Confluence Park

Details


owner:
San Antonio River Foundation

architect:
Lake|Flato Architects, Matsys Design

LOCATION:
San Antonio, TX

SIZE:
3 Acres

COMPLETION DATE:
2018

Awards:
2016 Texas Architects Studio Award
2018 Architizer A+ Jury Award – Cultural Pavilions
2018 Tilt-Up Achievement Award
2018 Architects Newspaper (AN) Best of Design Award


RESPONSIBILITY/SERVICE:
Lighting Design

Project Lead:

Brennan Schumacher, LEED AP

Senior Associate, Senior Lighting Designer

Project Team:

Background

The San Antonio River Foundation’s mission is to enhance the San Antonio River Basin, creating “vibrant, cultural, educational, ecological, and recreational experiences for all­”. Located in an area once considered a “forgotten neighborhood,” and at the confluence of the San Antonio River and San Pedro Creek, Confluence Park transforms a former industrial yard into an interactive learning and recreational space.

Challenge

The Foundation wanted a living laboratory – a place where people can come to learn and recreate, inspiring visitors and teaching about sustainability and environmental science.

Solution

Confluence Park’s design focuses on understanding, aiming to educate visitors about ecotypes of the South Texas region and the function of the San Antonio River watershed. The Park includes an education center, helping teach and inspire visitors toward environmental science and sustainability. The site serves as a visual representation of where art and science come together through design and engineering. Serving as the main focal point of the Park, large concrete “petals” (formed and poured on-site) mimic plant-like structures, including the ability to funnel dew and rainwater to roots. The illumination of the petals highlights the dramatic and impressive impact that careful thought, design integration, and lighting mockups can bring to a project. The warm temperature of the light on the petals provides a uniform glow, facilitating evening activities within the pavilion. Occupancy sensors, daylight sensors, and an astronomical time-clock help achieve the goal of daylight autonomy, ensuring no electric light during the day. A photovoltaic array provides 100% of the energy use for the project on a yearly basis. A site-wide water catchment system, formed through the petal’s sloping design, collects rainwater and feeds it into an underground water storage tank.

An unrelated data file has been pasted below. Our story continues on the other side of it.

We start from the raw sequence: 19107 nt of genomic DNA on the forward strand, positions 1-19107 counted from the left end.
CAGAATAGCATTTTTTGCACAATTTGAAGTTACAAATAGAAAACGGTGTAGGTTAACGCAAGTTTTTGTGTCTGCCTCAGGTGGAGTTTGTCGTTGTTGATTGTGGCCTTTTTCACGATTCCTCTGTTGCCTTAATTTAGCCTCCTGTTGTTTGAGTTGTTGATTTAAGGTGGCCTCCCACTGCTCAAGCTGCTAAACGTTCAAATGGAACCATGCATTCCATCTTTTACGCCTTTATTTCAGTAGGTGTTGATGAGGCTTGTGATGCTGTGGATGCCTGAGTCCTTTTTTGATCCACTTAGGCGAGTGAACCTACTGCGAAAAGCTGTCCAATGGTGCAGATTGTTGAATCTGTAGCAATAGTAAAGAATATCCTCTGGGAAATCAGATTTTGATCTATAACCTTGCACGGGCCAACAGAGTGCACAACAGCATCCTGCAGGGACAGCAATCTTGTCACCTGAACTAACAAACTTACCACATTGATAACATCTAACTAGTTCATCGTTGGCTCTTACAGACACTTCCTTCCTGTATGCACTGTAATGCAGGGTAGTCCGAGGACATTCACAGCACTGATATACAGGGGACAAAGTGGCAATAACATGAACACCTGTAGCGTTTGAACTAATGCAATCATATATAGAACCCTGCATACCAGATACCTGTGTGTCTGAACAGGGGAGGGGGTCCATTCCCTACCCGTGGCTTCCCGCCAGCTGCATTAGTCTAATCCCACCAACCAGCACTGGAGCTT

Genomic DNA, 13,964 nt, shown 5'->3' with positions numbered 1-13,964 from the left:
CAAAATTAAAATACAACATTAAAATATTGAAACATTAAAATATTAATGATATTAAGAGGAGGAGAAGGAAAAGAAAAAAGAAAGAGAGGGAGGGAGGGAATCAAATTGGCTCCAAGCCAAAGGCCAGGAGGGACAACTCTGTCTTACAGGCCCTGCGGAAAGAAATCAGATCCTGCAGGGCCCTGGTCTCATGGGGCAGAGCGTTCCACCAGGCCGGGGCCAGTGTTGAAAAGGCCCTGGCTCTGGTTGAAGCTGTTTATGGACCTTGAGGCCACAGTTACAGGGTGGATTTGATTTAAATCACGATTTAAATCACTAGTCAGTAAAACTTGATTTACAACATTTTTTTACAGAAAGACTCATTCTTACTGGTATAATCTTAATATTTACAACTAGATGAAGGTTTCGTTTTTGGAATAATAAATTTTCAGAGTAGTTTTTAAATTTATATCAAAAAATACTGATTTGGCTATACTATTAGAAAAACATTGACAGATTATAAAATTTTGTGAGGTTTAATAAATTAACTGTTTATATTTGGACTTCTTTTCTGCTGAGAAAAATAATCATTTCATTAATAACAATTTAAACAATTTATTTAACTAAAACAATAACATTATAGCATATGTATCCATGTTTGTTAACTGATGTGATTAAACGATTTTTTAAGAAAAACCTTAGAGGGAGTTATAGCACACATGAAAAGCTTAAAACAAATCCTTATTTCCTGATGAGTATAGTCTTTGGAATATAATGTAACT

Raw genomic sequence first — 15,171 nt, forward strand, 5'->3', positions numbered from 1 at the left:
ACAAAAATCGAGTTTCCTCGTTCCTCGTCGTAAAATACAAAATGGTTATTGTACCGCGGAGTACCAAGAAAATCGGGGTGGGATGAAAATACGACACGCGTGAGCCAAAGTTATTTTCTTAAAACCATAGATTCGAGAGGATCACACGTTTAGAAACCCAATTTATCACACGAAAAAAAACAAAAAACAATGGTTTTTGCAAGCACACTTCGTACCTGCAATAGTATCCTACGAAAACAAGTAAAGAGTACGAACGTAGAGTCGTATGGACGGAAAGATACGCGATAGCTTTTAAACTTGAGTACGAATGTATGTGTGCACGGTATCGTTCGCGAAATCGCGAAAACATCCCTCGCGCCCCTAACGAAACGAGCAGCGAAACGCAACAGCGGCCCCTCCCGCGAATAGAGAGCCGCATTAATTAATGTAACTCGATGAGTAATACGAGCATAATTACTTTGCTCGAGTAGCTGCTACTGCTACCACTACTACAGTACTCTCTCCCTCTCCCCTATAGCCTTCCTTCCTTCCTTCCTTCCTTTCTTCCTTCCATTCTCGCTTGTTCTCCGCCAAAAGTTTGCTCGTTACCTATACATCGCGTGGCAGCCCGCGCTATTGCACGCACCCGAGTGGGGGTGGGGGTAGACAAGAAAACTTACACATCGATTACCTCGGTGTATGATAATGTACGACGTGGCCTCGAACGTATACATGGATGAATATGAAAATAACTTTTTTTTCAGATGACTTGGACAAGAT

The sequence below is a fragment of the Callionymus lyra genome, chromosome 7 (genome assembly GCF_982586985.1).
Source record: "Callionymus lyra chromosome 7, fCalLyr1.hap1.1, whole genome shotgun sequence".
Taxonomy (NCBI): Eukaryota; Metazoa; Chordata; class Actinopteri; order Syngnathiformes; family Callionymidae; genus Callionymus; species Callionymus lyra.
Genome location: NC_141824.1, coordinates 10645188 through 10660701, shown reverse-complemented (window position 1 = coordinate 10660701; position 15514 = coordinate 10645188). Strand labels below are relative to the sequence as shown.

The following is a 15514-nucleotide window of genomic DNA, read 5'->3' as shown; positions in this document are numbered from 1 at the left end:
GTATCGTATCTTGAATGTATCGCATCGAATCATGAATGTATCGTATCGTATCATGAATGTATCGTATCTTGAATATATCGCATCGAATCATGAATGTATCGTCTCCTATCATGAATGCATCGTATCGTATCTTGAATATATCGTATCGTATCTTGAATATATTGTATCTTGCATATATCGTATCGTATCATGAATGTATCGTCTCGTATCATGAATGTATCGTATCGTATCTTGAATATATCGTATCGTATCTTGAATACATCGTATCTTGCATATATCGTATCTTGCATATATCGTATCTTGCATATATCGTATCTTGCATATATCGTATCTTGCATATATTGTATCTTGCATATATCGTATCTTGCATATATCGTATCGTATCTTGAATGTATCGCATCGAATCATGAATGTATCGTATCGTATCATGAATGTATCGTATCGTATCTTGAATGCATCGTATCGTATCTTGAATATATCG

Results

This world-class innovative outdoor classroom allows visitors the opportunity to learn through interactive teaching tools, inspiring greater knowledge of the water cycle at Confluence Park, and how it relates to Texas watershed dynamics and ecotypes — educational and inspirational design at its best!